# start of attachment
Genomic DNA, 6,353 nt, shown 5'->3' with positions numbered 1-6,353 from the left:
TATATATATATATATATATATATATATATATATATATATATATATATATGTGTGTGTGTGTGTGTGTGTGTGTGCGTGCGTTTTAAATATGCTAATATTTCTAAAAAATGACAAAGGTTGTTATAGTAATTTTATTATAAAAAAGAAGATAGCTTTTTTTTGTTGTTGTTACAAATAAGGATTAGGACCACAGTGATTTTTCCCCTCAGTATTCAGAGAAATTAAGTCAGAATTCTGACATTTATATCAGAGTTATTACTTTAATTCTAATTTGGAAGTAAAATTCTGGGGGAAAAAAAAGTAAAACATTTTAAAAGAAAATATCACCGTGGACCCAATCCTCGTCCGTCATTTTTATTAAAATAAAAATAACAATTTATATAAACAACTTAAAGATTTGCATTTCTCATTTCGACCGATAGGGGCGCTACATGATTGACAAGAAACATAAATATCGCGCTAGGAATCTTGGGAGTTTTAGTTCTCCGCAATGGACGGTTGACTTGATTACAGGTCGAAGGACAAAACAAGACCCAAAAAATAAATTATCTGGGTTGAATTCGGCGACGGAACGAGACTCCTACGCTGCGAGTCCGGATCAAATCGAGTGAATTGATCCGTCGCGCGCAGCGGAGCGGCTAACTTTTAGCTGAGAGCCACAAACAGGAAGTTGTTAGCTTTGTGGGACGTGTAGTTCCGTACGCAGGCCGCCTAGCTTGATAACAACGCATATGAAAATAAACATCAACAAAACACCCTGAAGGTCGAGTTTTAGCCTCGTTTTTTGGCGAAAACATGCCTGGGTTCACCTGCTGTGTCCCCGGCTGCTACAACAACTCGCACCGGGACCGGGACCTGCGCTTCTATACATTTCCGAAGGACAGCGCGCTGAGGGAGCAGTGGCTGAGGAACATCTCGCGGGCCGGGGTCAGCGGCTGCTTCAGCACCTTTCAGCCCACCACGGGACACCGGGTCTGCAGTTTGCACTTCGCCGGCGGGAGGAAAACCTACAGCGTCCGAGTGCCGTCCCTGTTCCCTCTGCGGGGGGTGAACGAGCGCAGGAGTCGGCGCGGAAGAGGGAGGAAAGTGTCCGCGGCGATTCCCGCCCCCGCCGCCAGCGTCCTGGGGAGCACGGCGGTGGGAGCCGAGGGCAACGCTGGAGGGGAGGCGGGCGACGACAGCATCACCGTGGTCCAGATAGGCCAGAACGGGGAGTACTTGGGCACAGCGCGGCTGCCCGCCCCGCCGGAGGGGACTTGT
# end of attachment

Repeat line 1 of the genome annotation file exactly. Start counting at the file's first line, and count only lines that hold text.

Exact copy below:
Genomic DNA, 6,353 nt, shown 5'->3' with positions numbered 1-6,353 from the left: